In her timely and original book How to Read African American Literature: Post-Civil Rights Fiction and the Task of Interpretation, Aida Levy-Hussen focuses on contemporary fictions depicting slavery to participate in the critical debate around the significance of “historical return” (3-4), which centers on the value and power of the past to shape present-day cultural and political agency. Rather than taking a unilateral position, Levy-Hussen shifts the focus to the implicit desires driving the questions about the past’s relevance and presents new possibilities to address what she identifies as an “[i]ncreasingly obdurate critical impasse in black literary studies” (16). While acknowledging the long-standing reluctance to apply psychoanalytic theories to African American texts, Levy-Hussen makes a case for their careful, critical use and shapes several chapters around the “psychoanalytic idioms [of] trauma, masochism, and depression” (7), connecting her project most notably to Christina Sharpe’s Monstrous Intimacies: Making Post-Slavery Subjects (2009) and Darieck Scott’s Extravagant Abjection: Blackness, Power, and Sexuality in the African American Literary Imagination (2010) as recent works on desire, fantasy, and queer theory in African American literary criticism. She is careful to note that her “use of this theoretical paradigm is critical, non-exclusive, and often disloyal” (8), signaling her project’s resistance to the universalizing, apolitical origins of psychoanalysis. The first chapter, “Against Prohibitive Reading (On Trauma),” examines the tension between the promise and reality of neo-slave narratives as reparative, providing a “therapeutic reading,” which “speaks to the desire to make sense of an unredeemed past and its painful legacy and to locate agency and a capacity for social change in the act of reading” (4). Levy-Hussen identifies the rejection of these claims as “prohibitive reading” that finds “fictions of historical return … dangerous and to be avoided” (5). Rather than taking a specific stance in this debate, Levy-Hussen chooses instead to look at the way therapeutic reading “operates as a literary figure: inviting decoding, engendering a diverse range of direct and indirect psycho-affective responses, and accommodating a variety of competing interpretations” (6). By focusing on texts that include “proxy readers, quests for origins, overt or ironic eschewals of history, [and] historian-protagonists,” How to Read African American Literature makes more transparent the way desire shapes the process to know a marginalized, previously inaccessible history and to signify a relationship to the slave past. For example, the analysis of Toni Morrison’s Beloved (1987), a text at the center of memory politics, includes trauma theory’s troubling of historiography and Denver’s role as existing in the paradox of a compelling past she cannot access. The character of Denver represents the tension between prohibitive and therapeutic readings. When read in relation to David Bradley’s The Chaneysville Incident (1981) and Morrison’s Jazz (1992), Beloved contributes to a meta-analytical engagement with competing representations of historical evidence and accessibility, of “periodization” and “traumatic time” (29). The efforts to record and reclaim the past appear partial and compensatory, but the absences, once acknowledged, hold value in what they reveal about present desire to claim and know this past. Beginning by recognizing that slave narrative fictions reveal the inherent connection between “the desire for liberation” and “the desire for the reenactment of punishment and pain” (53), the second chapter “re-imagine[s] masochism as a restorative practice” (55), a project that would counter self-censoring “respectability” politics and encourage more nuanced, expansive consideration of African American sexual politics. Sharpe’s scholarship supports Levy-Hussen here as representing “politicized theories of masochistic fantasy and desire,” work which Hussen suggests offers “the only form of historical engagement that contains such a radically reparative promise” (58). In a provocative reading of Octavia Butler’s Kindred (1979) and Gayl Jones’s Corregidora (1975), Levy-Hussen contrasts the risks and limits represented by each protagonist in their relationship to sexual violence. Butler’s Dana avoids sexual assault when she murders Rufus. This choice exposes the limits of “transhistorical subjectivity” when she opts for repression over radical empathy with her female ancestors who had no choice other than to endure rape. In contrast, Jones depicts the “sexual as indispensable,” specifically through masochistic fantasy that “exceeds master’s control” (82). Both readings allow Levy-Hussen to show the way therapeutic reading, with its reparative investment in a return to a past violation, functions as a literary figure enmeshed with masochistic desire and offers the “possibility of living with contradiction” (92). In “The Missing Archive (On Depression),” the third chapter, Levy-Hussen analyzes racial depression or melancholia in Andrea Lee’s Sarah Phillips (1993), Alice Randall’s Rebel Yell (2009), and James Alan McPherson’s “Elbow Room” (1977) stating that it results from rejections of ideal representation and irreverence toward idealized, sanitized visions of the civil rights era. Through this disconnection between the contemporary characters and the movement’s legacy in its distilled form, a new consciousness arises that, as Levy-Hussen finds in her astute explorations, releases contradictions and complexities from the constraints of political expediency. In her final chapter and also in the postscript, Levy-Hussen positions her project as one that shifts the direction of the field away from well-worn arguments to “de-familiarize the investments” (134) enacted through the therapeutic versus prohibitive readings. Instead, Levy-Hussen suggests pursuing the way a text “enlists allegory and humor as its primary and unrelieved narrative strategies to enact its foreclosure of historical desire” (141). This section includes an analysis of Charles Johnson’s Oxherding Tale (1982) and specifically a relationship in the text between Minty, a character standing in for history as it “remains inaccessible” (143), and Andrew, who remains “unable to parse Minty’s true essence from his protective longing” (144). Through their impossible relationship, Levy-Hussen illuminates a longing to reach and repair the past in post-civil rights literary representations of slavery, linking Minty to “the uncanny” (151) and the “intra-psychic conflict at the heart of contemporary African American literary imagination” (152). The uncanny, or an estrangement found within the familiar, also becomes useful in her reading of Morrison’s Paradise (1997), which “challenges us to re-imagine or re-invent history’s narrative form” (164). The desire to control “history’s narrative form” within conventional forms, depicted in the novel by the town of Ruby, stands in tension with the women’s Convent and its rituals that represent Morrison’s sustained literary engagement with “an ideal of interpretive nonclosure” (168) in relation to the slave past. Through this innovative, revitalizing work with trauma, masochism, and depression, Levy-Hussen promotes reading that “defies the transparent rationality of the political directive” to release African American literary criticism from “interpretive strangleholds” (171-72). Throughout How to Read African American Literature, she performs critical maneuvers that support more expansive interpretations, including reversals or counters in which she occupies the other position to resist fixity and to acknowledge foremost the role of desire in relation to the past. In this way, her critical enterprise liberates African American literature from perpetuating impositions and entrenched paths by raising questions and modeling strategies that will lead the field forward in promising new directions. © MELUS: The Society for the Study of the Multi-Ethnic Literature of the United States 2018. Published by Oxford University Press on behalf of The Society for the Study of the Multi-Ethnic Literature of the United States. All rights reserved. For permissions, please e-mail: journals.permissions@oup.com. This article is published and distributed under the terms of the Oxford University Press, Standard Journals Publication Model (https://academic.oup.com/journals/pages/about_us/legal/notices)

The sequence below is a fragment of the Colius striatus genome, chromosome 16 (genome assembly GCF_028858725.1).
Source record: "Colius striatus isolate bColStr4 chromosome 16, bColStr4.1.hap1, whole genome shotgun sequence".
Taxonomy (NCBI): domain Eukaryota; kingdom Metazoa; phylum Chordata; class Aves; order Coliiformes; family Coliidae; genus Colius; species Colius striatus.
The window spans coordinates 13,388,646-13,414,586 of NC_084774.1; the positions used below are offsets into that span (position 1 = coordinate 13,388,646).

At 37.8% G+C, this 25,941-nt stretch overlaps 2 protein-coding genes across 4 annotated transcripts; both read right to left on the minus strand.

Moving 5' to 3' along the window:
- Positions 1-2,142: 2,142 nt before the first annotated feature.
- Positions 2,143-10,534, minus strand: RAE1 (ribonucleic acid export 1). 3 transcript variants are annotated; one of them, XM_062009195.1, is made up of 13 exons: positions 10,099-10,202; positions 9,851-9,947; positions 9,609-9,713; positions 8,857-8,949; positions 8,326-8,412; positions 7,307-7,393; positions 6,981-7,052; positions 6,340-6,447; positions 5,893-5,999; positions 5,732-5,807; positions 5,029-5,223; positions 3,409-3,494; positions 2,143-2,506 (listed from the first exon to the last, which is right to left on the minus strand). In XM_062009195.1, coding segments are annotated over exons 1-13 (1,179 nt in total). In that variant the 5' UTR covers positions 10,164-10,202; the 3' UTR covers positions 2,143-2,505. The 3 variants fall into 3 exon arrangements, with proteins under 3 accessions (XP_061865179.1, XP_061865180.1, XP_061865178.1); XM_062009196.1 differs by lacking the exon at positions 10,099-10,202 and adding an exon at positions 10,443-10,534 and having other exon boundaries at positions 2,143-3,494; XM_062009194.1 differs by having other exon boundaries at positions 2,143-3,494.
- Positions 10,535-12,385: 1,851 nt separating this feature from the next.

Journal

MELUS: Multi-Ethnic Literature of the United StatesOxford University Press

Published: Apr 20, 2018